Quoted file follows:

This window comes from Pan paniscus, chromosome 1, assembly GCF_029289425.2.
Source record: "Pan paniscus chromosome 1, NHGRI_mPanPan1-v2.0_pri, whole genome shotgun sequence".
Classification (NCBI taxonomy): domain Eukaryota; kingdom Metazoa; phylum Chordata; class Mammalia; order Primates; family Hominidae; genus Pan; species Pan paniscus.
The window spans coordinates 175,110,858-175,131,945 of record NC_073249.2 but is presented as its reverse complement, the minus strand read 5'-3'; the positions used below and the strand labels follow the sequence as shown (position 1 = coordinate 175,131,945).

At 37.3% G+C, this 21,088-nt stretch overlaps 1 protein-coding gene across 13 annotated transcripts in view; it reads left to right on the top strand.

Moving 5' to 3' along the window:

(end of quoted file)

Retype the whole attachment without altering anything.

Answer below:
This window comes from Pan paniscus, chromosome 1, assembly GCF_029289425.2.
Source record: "Pan paniscus chromosome 1, NHGRI_mPanPan1-v2.0_pri, whole genome shotgun sequence".
Classification (NCBI taxonomy): domain Eukaryota; kingdom Metazoa; phylum Chordata; class Mammalia; order Primates; family Hominidae; genus Pan; species Pan paniscus.
The window spans coordinates 175,110,858-175,131,945 of record NC_073249.2 but is presented as its reverse complement, the minus strand read 5'-3'; the positions used below and the strand labels follow the sequence as shown (position 1 = coordinate 175,131,945).

At 37.3% G+C, this 21,088-nt stretch overlaps 1 protein-coding gene across 13 annotated transcripts in view; it reads left to right on the top strand.

Moving 5' to 3' along the window: